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Thursday
Jan132011

March 1

Effort launched to make the chicken the state bird of Georgia

—from The Atlanta Journal Constitution, by Mike Morris

 

Dear Dixie,

Thank the Lord a particular fellow doesn’t want to change the state bird to the mosquito or the turkey vulture or to Tempest.  I couldn’t resist reading the big city newspaper article to my scholars today and noting their responses … some were angry and some confused and some kids were hugely unnerved.  After all, I know they spend so much time pondering the symbols of our state.

Sure they do.

I had to explain that it was just a movement … an idea taking place, but well organized and managed and with a fascinated audience and some momentum … so I had to go over, all over again, how the Georgia General Assembly works and how bills are introduced and voted on and whatnot that deal with changing the state bird to a chicken.  I about passed out myself.  I’m not so sure lawmakers find it all that thrilling either unless it’s their bill.  If this makes it to the gavel and we change the state bird from the brown thrasher to the chicken I’m more afraid that the rest of the world might view us as a bunch dumb rednecks and I would hate that.  This is a classy state.  We’ve got the Masters.

Anyhow, this fellow’s so organized he’s even got a pretty good looking web site called flipthebirds with videos of him expressing his bird-flipping views from a booth in one of his fried chicken restaurants.  I pecked around on the site and learned something pretty damn fascinating about the chickens we humans breed and raise and fry to eat: they’re 75% water.  Humans, you know, are 72% water, so all I can get out of that business is that chickens are made of more water than humans.

Anyway, here’s the article I read using sort of an obnoxious sports radio announcer voice that they absolutely love for a while and they giggle and thrill in it, and then they end up hating my obnoxious radio announcer voice very much about thirty seconds later ...  

RESTAURATEUR HOPES CHICKEN FLIES AS STATE BIRD

An Augusta restaurateur has something new on the menu: He wants to change Georgia’s state bird from the brown thrasher to the Cornish chicken.

Somebody screams, What the heck?  Somebody else screams after that, I can’t believe it!  And then somebody else screams, If this guy wins we won’t be able to eat chicken anymore.  Chick-fil-A will go under!

Chris Cunningham is serious about the movement.  He finds nothing compelling about the thrasher but is a big booster of the chicken. 

He has a web site supporting a new fowl to follow.

“The brown thrasher hasn’t done anything,” Cunningham said in a video on his web site.  “It’s a pretty bird—nothing against the brown thrasher.  But the chicken brings millions of dollars.”

Cunningham is president of the eight Wife Saver restaurants in Georgia and South Carolina, a franchise his family started in Augusta in 1965.  The eatery heavily promotes fried chicken, roasted chicken, barbeque chicken and chicken and dumplings among its dinner fare.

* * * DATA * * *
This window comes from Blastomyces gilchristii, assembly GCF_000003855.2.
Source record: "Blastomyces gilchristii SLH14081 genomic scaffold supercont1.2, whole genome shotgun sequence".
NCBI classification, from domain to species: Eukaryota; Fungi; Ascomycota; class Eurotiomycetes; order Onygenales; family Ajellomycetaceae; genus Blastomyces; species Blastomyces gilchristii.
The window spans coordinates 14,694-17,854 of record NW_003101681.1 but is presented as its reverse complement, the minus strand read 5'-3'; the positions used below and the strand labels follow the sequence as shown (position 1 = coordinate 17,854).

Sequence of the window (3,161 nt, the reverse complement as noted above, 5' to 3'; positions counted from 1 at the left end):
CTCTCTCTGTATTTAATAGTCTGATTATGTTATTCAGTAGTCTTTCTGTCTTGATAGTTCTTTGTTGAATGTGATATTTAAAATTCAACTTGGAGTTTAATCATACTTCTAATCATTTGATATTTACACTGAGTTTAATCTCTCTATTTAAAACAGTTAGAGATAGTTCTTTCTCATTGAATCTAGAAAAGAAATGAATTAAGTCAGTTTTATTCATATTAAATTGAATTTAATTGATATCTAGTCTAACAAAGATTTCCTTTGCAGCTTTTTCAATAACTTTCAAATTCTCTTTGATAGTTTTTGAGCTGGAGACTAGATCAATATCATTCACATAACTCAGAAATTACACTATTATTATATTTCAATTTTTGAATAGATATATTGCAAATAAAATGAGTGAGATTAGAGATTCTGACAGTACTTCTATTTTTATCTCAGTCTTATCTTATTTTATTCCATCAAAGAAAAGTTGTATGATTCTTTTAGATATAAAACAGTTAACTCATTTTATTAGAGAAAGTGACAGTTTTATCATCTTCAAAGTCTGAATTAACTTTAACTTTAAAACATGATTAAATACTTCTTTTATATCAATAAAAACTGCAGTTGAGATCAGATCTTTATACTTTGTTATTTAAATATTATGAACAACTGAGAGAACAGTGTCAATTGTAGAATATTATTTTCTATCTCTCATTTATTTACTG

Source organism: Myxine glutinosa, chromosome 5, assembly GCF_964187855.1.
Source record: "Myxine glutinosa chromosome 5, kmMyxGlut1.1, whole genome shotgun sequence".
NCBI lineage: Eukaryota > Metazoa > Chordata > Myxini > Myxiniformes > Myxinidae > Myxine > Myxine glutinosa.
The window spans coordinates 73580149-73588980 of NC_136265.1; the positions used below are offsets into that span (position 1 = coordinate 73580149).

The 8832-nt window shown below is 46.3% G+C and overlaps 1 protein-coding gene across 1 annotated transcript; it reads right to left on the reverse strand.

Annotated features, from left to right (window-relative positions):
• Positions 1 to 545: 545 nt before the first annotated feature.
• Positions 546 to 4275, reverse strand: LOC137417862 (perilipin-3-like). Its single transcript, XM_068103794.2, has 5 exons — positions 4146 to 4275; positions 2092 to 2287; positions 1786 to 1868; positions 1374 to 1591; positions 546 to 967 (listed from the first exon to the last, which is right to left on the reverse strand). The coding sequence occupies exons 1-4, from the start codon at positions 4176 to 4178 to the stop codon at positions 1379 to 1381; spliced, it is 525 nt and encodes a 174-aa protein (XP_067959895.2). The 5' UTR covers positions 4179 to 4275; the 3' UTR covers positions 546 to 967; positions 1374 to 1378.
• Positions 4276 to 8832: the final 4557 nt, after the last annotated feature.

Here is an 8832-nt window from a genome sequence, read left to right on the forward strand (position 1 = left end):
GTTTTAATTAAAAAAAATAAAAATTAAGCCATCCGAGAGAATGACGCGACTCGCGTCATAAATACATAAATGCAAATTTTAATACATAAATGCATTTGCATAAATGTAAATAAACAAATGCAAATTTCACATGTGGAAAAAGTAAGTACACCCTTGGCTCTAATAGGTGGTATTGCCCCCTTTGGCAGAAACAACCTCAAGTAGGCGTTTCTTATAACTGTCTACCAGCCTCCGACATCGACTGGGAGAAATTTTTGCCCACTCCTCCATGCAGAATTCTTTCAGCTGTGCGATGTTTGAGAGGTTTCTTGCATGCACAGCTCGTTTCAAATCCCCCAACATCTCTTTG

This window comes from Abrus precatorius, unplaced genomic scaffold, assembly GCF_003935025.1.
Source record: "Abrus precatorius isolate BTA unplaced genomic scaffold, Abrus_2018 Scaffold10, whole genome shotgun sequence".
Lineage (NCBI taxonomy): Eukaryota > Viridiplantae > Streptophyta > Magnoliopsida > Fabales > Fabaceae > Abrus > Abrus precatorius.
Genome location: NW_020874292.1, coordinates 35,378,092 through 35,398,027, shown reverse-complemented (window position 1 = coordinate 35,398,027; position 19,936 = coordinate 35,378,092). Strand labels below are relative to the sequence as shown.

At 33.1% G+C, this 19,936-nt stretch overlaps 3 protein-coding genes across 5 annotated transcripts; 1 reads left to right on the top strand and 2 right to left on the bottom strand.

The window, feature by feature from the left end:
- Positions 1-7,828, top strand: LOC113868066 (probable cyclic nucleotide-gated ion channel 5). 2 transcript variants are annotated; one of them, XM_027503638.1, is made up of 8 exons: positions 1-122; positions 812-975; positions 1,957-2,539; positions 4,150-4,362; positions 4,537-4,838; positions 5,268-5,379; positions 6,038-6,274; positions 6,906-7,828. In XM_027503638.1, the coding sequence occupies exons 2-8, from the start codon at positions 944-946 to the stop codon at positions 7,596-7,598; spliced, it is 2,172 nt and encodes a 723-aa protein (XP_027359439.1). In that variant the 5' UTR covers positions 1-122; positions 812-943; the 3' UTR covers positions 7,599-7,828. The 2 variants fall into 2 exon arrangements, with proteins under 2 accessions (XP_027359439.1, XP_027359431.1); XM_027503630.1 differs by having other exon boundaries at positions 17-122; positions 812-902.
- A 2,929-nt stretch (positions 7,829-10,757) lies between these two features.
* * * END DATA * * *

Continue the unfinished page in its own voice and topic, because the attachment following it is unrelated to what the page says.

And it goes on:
The idea for the bird swap came to him over patio cocktails with his wife.   “We were sitting there thinking, ‘What a waste,’ ” Cunningham said of his moment of inspiration.  “The brown thrasher is the state bird, and what’s it ever done for the state of Georgia?”

Montene screams: They’re drunk!  That’s why he’s doing this!  Then she takes a deep breath and screams some more: Oh, my God!  When we go to Augusta to see my aunt we always get food from Wife Saver!  I love roasted chicken … and rotisserie chicken … and baked chicken … and any kind of chicken! 

And my response to Montene’s screaming some more response was this: Lord, Montene, take another deep breath and let’s read some more.  And quit gripping your desk so hard.

He said brown thrashers are everywhere, notably hanging out in his backyard, blending into the background.

Montene screams, They’re drunk! 

The chicken, on the other hand, is processed in abundance in the northeast portion of the state and shipped all over the world.

“If it wasn't for the chicken, Georgia's economy would be in the tank,” Cunningham said.

Some more examples of what they screamed at this point: Chick-fil-A is done! … So we’ll have to change the name of our hockey team to the Atlanta Chickens.  Hockey chickens!  … This is so lame!  I won’t vote for it! … If this is such a big deal, then why doesn’t every state make the chicken their state bird!

On his web site, filled with chicken facts and trivia, he asks visitors to sign an online petition and join him in his grassroots efforts: buy a T-shirt, erect a yard sign, call a politician, crow like a rooster—whatever works.

More pinpoint reactions: Boog clucks, but under his breath, If the state bird becomes the chicken I’m leaving the state!  

Petal clucks very loudly, If the state bird becomes a chicken I’m leaving the state! 

Then somebody says, Tad, I left my chapter 17 and 18 study guide under my Airsoft guns at home!

“I just want to see how people think about it, and maybe the legislators might listen to us,” Cunningham said.  “At least the chicken will get a little respect out of the deal.”

Okay, so there’s that.  I breathlessly told them to work on their study guides … or read something for Old Burrell.

I juked it back to my desk in the back and went to the web site again, flipthebirds.com, and clicked where you could type in your name on an electronic petition.  I think this is a great idea.  I don’t have anything against the brown thrasher either.  When I was a kid I shot at birds with my BB gun … sure, me and a whole bunch of my unwashed misfit awful friends my mother wouldn’t let in our house … but I knew better than to aim at the dang state bird or a bald eagle but I never saw too many bald eagles flying around south Cobb County, Georgia.

 

 

Next Entry ... March 8: Sorry, I Lost My Head